Gehenna: see hell.
for the Polish film see Gehenna (film)
Gehennam (or gehenom or gehinom (גהינום)) is the Jewish hell or purgatory. In English, Jews commonly use the term "hell" in place of "gehenna." The name derived from the burning garbage dump near Jerusalem (the Hinnom gulch), metaphorically identified with the entrance to the underworld of punishment in the afterlife.

Gehenna also appears in the New Testament and in early Christian writing to represent the place where evil will be destroyed. It lends its name to Islam's hell, Jahannam. In both Rabbinical Jewish and Christian writing, Gehenna as a destination of the wicked is different from Sheol, the abode of all the dead.


"Gehenna" is derived from "Ge Hinnom," meaning "Valley of Hinnom." "Ge Hinnom" is also called "Gai ben-Hinnom," meaning "valley of Hinnom's son."

The valley is outside the south wall of ancient Jerusalem, and stretches from the foot of Mount Zion eastward to Kidron Valley. It is mentioned 13 times in 11 different verses in the Bible (King James Version) as "valley of Hinnom," "valley of the son of Hinnom" or "valley of the children of Hinnom."

It is not described as a spiritual hell but a literal valley in Jerusalem (Joshua 15:8, Joshua 18:16, 2nd Kings 23:10, 2 Chronicles 28:3, 2nd Chronicles 33:6,Nehemiah 11:30, Jeremiah 7:31~32, Jeremiah 19:2, Jeremiah 19:6, Jeremiah 32:35) After 638 B.C. , the valley of Hinnom and the valley of the son of Hinnom became the place for burning rubbish from Jerusalem.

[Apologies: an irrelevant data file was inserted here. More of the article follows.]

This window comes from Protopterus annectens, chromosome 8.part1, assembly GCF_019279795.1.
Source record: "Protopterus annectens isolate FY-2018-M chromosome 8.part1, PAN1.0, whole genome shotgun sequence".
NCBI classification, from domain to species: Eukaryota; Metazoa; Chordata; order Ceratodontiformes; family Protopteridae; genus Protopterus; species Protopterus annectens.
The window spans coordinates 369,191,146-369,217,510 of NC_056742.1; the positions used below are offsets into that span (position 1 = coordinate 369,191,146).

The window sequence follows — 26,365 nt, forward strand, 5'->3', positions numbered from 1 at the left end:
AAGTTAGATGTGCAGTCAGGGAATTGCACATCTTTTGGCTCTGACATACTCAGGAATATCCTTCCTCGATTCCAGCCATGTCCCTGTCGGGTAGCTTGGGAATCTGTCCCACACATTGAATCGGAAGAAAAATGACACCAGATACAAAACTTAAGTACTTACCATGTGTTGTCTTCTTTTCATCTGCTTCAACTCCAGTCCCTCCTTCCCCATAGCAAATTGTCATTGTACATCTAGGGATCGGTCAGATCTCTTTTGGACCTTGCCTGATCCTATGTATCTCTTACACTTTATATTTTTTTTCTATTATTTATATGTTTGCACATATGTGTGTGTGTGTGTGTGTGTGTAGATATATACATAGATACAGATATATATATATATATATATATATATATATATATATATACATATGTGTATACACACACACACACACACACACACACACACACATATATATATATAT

The word gehenna (Gehennem, Jahannam) also occurs in the Muslim holy book, the Qur'an, as a place of torment for sinners or Islamic equivalent to hell.

Biblical era

The southwestern gate of Jerusalem, overlooking the valley, came to be known as "The Gate of the Valley" (שער הגיא). Jeremiah 7:31; 19:2-6; 32:35; the Book of Jeremiah (2:23) speaks of residents worshipping Moloch and committing abominations, foreshadowing the destruction of Jerusalem.

In ancient times, children were sacrificed to the pagan god Molech in Gehenna, a practice that was outlawed by King Josiah (2 Kings, 23:10). Biblical commentator Rashi explains that priests would bang on drums (Hebrew: tof, tupim) (תופים) so fathers would not hear the groans of children being sacrificed. Hence the name Topheth.

Fires were kept burning and the valley became the garbage dump of the city. The dead bodies of criminals, and the carcasses of animals were also thrown there.

New Testament

In the synoptic gospels Jesus uses the word Gehenna 12 times to describe the opposite to the life during the promised kingdom . It is a place where both soul and body could be destroyed (Matthew 10:28) in "unquenchable fire" (Mark 9:43).

In the Gospel of Matthew 23:33, Jesus observes, "Ye serpents, ye generation of vipers, how can ye escape the damnation of gehenna?”. The word gehenna is also found in the epistle of James, where it is said to set the tongue on fire. Many Christians understand gehenna to be a place of eternal punishment called hell . On the other hand, annihilationists, such as Jehovah's Witnesses, understand gehenna to be a place where sinners are utterly destroyed (like garbage in a burning dump), not tormented forever. Christian Universalists, who believe that God will eventually save all souls, interpret the New Testament references to Gehenna in the context of the Old Testament, and conclude that it always refers to the imminent divine judgment of Israel and not to eternal torment for the unsaved.

The New Testament refers to hades as a destination of the dead. Hades is portrayed as a different place from gehenna. Yet, even so, the Book of Revelation describes the final destination of hades as the Lake of Fire which many Christians today interpret as meaning the same thing as gehenna.

See also


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